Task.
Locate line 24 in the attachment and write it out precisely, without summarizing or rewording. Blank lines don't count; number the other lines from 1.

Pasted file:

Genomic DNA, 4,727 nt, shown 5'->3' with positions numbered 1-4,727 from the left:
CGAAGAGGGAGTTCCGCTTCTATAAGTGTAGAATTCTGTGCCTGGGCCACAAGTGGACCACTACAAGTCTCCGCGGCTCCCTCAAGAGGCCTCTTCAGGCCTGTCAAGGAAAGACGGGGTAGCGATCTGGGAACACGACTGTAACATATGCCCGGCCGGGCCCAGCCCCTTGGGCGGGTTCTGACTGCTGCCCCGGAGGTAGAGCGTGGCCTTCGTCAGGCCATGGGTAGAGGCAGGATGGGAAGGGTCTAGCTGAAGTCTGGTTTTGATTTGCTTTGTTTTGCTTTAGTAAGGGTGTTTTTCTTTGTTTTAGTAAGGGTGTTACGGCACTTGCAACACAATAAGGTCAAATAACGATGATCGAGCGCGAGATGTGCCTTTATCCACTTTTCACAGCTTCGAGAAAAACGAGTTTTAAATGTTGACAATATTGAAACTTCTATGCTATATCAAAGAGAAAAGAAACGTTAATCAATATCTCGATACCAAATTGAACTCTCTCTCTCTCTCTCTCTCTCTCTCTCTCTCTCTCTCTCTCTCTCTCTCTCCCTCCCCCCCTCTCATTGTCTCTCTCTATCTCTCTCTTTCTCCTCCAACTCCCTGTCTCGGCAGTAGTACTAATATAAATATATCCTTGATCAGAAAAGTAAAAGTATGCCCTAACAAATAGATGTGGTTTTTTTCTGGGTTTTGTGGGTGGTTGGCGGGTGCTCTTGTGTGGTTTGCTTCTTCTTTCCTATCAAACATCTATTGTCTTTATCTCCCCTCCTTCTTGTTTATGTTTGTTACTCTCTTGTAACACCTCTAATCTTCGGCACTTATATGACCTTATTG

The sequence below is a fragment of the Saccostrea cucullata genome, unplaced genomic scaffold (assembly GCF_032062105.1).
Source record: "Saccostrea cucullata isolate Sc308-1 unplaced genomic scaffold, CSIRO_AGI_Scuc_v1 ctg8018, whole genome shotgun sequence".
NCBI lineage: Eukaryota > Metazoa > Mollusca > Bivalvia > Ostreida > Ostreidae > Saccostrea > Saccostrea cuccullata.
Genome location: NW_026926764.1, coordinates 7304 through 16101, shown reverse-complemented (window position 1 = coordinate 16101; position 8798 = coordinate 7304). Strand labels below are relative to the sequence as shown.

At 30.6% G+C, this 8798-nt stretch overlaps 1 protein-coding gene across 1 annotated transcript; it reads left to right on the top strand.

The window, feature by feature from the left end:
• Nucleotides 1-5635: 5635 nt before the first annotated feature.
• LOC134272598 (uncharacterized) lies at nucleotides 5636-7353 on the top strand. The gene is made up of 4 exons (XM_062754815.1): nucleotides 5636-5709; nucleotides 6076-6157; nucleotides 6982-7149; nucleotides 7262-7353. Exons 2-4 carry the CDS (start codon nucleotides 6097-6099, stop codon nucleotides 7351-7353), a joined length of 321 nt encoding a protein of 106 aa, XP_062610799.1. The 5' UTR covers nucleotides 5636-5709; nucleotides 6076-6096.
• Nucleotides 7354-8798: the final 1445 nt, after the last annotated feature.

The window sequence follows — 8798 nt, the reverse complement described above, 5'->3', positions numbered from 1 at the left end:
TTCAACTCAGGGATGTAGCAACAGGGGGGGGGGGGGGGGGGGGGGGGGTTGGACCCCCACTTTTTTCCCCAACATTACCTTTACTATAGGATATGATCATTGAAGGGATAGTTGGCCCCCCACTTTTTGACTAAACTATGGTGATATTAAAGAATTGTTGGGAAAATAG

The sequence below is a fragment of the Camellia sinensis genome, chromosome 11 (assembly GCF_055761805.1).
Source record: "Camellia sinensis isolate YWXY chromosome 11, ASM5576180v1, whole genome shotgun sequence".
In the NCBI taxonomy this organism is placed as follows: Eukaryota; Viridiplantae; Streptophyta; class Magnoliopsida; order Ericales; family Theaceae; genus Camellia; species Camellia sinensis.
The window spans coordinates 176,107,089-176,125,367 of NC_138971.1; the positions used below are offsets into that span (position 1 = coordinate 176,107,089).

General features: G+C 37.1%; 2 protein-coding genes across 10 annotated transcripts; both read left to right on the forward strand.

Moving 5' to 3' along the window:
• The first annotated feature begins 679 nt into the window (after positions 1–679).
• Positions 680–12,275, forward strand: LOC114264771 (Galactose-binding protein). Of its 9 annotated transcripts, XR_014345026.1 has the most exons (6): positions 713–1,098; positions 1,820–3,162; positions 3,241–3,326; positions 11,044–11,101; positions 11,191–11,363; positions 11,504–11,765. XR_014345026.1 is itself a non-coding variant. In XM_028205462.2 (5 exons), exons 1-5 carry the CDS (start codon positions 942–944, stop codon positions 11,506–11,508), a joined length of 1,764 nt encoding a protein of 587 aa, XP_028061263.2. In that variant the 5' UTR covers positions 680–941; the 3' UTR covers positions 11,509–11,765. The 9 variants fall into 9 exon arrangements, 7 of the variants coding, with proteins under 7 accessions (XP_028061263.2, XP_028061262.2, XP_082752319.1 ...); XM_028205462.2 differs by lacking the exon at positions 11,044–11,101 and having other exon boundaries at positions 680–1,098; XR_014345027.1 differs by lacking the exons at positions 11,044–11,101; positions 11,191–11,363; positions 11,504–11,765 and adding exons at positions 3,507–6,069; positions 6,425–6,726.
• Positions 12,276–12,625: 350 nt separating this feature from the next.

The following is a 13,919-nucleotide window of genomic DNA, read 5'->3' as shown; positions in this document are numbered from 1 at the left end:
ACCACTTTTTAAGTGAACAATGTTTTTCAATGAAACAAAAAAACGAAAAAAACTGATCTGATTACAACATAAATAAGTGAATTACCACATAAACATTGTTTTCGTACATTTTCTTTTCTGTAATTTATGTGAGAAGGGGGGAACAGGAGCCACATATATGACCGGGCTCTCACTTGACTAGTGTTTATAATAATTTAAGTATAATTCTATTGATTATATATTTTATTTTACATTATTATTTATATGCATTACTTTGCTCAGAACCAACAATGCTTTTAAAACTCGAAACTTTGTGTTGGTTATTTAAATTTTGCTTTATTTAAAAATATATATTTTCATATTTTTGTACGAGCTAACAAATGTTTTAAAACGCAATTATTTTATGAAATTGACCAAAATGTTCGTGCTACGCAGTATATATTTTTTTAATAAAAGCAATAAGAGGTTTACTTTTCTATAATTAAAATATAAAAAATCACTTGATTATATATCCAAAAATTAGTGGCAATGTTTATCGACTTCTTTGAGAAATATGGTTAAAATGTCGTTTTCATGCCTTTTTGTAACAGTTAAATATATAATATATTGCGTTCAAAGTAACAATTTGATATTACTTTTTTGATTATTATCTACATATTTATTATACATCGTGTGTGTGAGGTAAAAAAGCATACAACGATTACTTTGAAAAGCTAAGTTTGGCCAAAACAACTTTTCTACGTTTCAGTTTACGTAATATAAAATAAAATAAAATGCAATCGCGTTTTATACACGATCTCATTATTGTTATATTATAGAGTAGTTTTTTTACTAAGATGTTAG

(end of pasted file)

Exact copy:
ACCACTTTTTAAGTGAACAATGTTTTTCAATGAAACAAAAAAACGAAAAAAACTGATCTGATTACAACATAAATAAGTGAATTACCACATAAACATTGTTTTCGTACATTTTCTTTTCTGTAATTTATGTGAGAAGGGGGGAACAGGAGCCACATATATGACCGGGCTCTCACTTGACTAGTGTTTATAATAATTTAAGTATAATTCTATTGATTATATATTTTATTTTACATTATTATTTATATGCATTACTTTGCTCAGAACCAACAATGCTTTTAAAACTCGAAACTTTGTGTTGGTTATTTAAATTTTGCTTTATTTAAAAATATATATTTTCATATTTTTGTACGAGCTAACAAATGTTTTAAAACGCAATTATTTTATGAAATTGACCAAAATGTTCGTGCTACGCAGTATATATTTTTTTAATAAAAGCAATAAGAGGTTTACTTTTCTATAATTAAAATATAAAAAATCACTTGATTATATATCCAAAAATTAGTGGCAATGTTTATCGACTTCTTTGAGAAATATGGTTAAAATGTCGTTTTCATGCCTTTTTGTAACAGTTAAATATATAATATATTGCGTTCAAAGTAACAATTTGATATTACTTTTTTGATTATTATCTACATATTTATTATACATCGTGTGTGTGAGGTAAAAAAGCATACAACGATTACTTTGAAAAGCTAAGTTTGGCCAAAACAACTTTTCTACGTTTCAGTTTACGTAATATAAAATAAAATAAAATGCAATCGCGTTTTATACACGATCTCATTATTGTTATATTATAGAGTAGTTTTTTTACTAAGATGTTAG